Match Preview: England looking to break barriers by making Euros final, but Danes refuse underdog tag

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England have made “massive strides” in recent years and reaching the final of the European Championship for the first time in their history would represent an exciting opportunity for the young squad, coach Gareth Southgate said on Tuesday.

England, who play Denmark at Wembley on Wednesday, last played in the Euros semi-finals in 1996 at the same venue where they were knocked out when Southgate missed a penalty in a shootout against Germany.

Since Southgate took over as manager, England have reached the semi-finals of the World Cup and the Nations League and, though the 50-year-old is not looking to avenge that miss, he has urged his squad to go one step further.

“It’s not about what it is for me, it’s about what it is for the players, all of the staff and the country,” Southgate told reporters.

“We don’t have as good a football history as we like to believe sometimes and these players are making massive strides and breaking barriers all the time.

“We’ve broken barriers in this tournament and we have another opportunity to do that tomorrow. We’ve never been to a European Championship final so we can be the first which is really exciting for everybody.”

Southgate said Denmark’s changing formations during a game will be a challenge but believes England have intelligent players who can adapt to different systems.

“Over the last three years we’ve always been flexible with our tactical approach and we always have to try to pick the right approach for the opponent,” Southgate said.

“Denmark have been changing during matches. They’ve got fluidity with their selection and we’ll have to be aware of that during the game. I think the players are aware of that and we’ve got players that make good decisions on the field.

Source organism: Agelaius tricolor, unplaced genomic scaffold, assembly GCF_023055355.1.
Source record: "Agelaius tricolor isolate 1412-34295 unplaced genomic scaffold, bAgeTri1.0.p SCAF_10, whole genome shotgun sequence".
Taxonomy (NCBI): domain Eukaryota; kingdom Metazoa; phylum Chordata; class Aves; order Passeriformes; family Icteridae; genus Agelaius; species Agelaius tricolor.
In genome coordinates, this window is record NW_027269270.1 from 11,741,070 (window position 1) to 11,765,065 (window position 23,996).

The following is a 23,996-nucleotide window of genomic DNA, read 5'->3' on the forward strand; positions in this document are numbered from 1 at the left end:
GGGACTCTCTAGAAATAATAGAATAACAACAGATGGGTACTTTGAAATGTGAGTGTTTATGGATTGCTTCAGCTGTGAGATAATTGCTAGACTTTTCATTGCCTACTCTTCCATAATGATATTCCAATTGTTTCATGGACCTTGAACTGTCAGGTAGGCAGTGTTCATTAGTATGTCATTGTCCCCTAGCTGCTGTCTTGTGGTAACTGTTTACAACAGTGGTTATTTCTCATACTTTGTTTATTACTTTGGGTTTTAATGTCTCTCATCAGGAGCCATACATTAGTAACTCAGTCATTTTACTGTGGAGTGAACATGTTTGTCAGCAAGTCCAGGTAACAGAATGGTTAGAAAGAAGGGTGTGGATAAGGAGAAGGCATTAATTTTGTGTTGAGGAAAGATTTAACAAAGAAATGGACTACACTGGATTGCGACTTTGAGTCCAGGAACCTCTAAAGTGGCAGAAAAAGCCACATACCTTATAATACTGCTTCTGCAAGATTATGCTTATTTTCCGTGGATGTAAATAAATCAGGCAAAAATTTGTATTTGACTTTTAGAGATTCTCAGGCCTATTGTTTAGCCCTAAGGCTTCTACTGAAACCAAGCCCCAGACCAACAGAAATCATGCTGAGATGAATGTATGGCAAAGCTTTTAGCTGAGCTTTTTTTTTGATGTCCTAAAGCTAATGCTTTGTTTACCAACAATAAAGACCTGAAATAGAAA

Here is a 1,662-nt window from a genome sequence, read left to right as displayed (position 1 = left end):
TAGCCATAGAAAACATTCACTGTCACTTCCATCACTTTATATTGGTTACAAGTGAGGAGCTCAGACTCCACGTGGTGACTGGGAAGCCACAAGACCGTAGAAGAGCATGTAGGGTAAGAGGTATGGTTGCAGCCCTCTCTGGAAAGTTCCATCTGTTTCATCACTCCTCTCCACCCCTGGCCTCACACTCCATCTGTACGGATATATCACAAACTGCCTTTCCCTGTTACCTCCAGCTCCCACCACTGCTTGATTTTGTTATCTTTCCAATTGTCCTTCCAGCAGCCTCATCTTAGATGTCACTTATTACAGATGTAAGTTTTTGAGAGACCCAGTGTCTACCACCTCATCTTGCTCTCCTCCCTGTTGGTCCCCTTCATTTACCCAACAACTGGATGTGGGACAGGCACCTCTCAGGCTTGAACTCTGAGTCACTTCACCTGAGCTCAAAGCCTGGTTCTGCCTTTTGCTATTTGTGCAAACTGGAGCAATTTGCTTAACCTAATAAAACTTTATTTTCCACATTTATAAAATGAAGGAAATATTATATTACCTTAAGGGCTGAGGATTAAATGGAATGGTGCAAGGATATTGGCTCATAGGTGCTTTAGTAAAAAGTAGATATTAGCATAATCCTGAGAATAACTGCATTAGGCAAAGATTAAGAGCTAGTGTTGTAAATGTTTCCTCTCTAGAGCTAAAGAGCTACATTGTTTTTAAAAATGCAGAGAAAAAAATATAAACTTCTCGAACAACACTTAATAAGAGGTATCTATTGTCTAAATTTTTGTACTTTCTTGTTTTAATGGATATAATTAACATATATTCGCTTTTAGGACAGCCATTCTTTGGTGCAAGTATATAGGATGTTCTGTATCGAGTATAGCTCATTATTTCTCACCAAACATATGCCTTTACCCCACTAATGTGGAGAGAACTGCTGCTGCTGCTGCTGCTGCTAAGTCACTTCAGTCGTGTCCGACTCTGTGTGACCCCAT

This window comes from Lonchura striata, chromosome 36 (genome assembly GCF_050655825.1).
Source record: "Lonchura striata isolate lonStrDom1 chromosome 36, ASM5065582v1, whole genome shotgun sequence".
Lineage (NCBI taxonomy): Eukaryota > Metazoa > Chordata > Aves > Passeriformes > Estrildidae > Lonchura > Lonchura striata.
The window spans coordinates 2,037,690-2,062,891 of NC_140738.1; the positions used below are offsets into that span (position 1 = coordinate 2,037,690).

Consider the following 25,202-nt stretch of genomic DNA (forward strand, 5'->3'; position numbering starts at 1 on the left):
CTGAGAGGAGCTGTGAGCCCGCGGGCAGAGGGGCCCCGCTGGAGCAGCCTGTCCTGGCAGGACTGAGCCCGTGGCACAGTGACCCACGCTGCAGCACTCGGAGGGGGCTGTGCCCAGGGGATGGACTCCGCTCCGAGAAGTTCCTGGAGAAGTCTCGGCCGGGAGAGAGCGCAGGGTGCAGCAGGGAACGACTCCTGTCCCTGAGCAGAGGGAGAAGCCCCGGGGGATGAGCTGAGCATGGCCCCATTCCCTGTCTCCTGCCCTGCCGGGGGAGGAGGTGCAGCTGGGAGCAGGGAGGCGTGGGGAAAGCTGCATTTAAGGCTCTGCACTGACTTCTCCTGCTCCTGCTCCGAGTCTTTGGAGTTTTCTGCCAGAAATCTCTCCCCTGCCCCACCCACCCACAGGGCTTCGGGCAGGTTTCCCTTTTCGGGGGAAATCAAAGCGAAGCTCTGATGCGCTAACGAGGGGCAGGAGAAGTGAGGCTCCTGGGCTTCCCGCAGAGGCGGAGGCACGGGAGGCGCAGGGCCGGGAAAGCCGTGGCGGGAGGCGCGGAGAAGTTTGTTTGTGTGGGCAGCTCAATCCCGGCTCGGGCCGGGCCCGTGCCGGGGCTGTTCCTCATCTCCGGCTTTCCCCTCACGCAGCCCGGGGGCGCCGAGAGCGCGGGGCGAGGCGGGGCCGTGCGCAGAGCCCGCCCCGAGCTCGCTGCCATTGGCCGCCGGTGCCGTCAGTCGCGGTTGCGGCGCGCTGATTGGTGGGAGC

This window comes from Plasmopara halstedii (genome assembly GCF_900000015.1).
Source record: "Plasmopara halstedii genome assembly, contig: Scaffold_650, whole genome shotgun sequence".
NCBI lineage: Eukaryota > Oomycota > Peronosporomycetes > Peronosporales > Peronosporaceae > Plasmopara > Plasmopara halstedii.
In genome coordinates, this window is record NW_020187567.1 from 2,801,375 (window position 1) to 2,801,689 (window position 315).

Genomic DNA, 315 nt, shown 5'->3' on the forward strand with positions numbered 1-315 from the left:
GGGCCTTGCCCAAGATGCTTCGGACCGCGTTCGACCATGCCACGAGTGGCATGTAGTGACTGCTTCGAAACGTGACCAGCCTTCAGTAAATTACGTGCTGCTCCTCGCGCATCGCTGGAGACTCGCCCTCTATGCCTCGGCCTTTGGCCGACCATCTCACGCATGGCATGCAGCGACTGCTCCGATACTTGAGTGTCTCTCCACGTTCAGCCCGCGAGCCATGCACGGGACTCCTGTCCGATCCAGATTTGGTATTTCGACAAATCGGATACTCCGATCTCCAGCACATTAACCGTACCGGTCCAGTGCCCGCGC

“They’ve got experience of coming up against different systems and they know how to counter those systems… We understand our own patterns of play and it means that there’s a consistency in the way that we operate.”

England will be paying tribute to Christian Eriksen before the game after the Danish playmaker survived a cardiac arrest in their group opener last month and Harry Kane said his former Tottenham Hotspur team mate always had a place in his heart.

“I’m good friends with Chris. It will be sad not to see him there,” Kane said, adding he had been in touch with Eriksen in the days that followed.

“He’s been a big part of Denmark’s success over the years and, of course, it is a terrible thing that happened to him. The main thing is that he’s doing well and recovering well.”

Denmark may not be going into their Euro 2020 semi-final against England as favourites, but coach Kasper Hjulmand has said his team won’t be entering the Wembley pitch feeling like underdogs as they plan to go on the attack.

Hjulmand’s team have rallied after losing playmaker Christian Eriksen to a cardiac arrest in their opener against Finland with a win over Russia and knockout victories over Wales and the Czech Republic to put them one win away from the final.

“I don’t like the underdog mentality… we are for sure not the favourites, of course, but our mentality is not to play football like underdogs, just defending and hope,” Hjulmand told a news conference on Tuesday.

“Our mentality is to try to take control and be proactive as much as possible, knowing that the opponents are strong and that in phases of the game we just have to work very, very hard to defend. Our mindset is not like an underdog, it is to create and to attack and to be proactive.”

With the focus back on their football now that Eriksen is recovering, Hjulmand is relishing the prospect of taking on England on Wednesday at the iconic venue.

“It’s going to be a tough game for sure. We played against Germany before the European Championships, and I have always said that the best thing is to play against the best teams,” he said.

“We have so many good players and we need these challenges and the mentality where we can beat whoever is in front of us, no matter who it is.”

The Danes respect England’s squad of household names, midfielder Pierre-Emile Hojbjerg said, but they wouldn’t let that affect them as they go about their task on Wednesday.

“I think England’s overall squad, they’re fantastic, their midfield as well and the guys that also aren’t playing from the start. When you’re able to bring on a Jordan Henderson, I think it’s a big stamp of quality … (but) we will try our best to bring the victory to our side,” he told reporters.

For Hjulmand, who had a modest playing career before going into coaching, a win against England and a spot in Sunday’s final would be the pinnacle of his career.

“That’s what we’re dreaming about. I did not manage to do that as a player, but that’s what we play for. Imagine if we could edge England at Wembley. It does not get any bigger,” he said.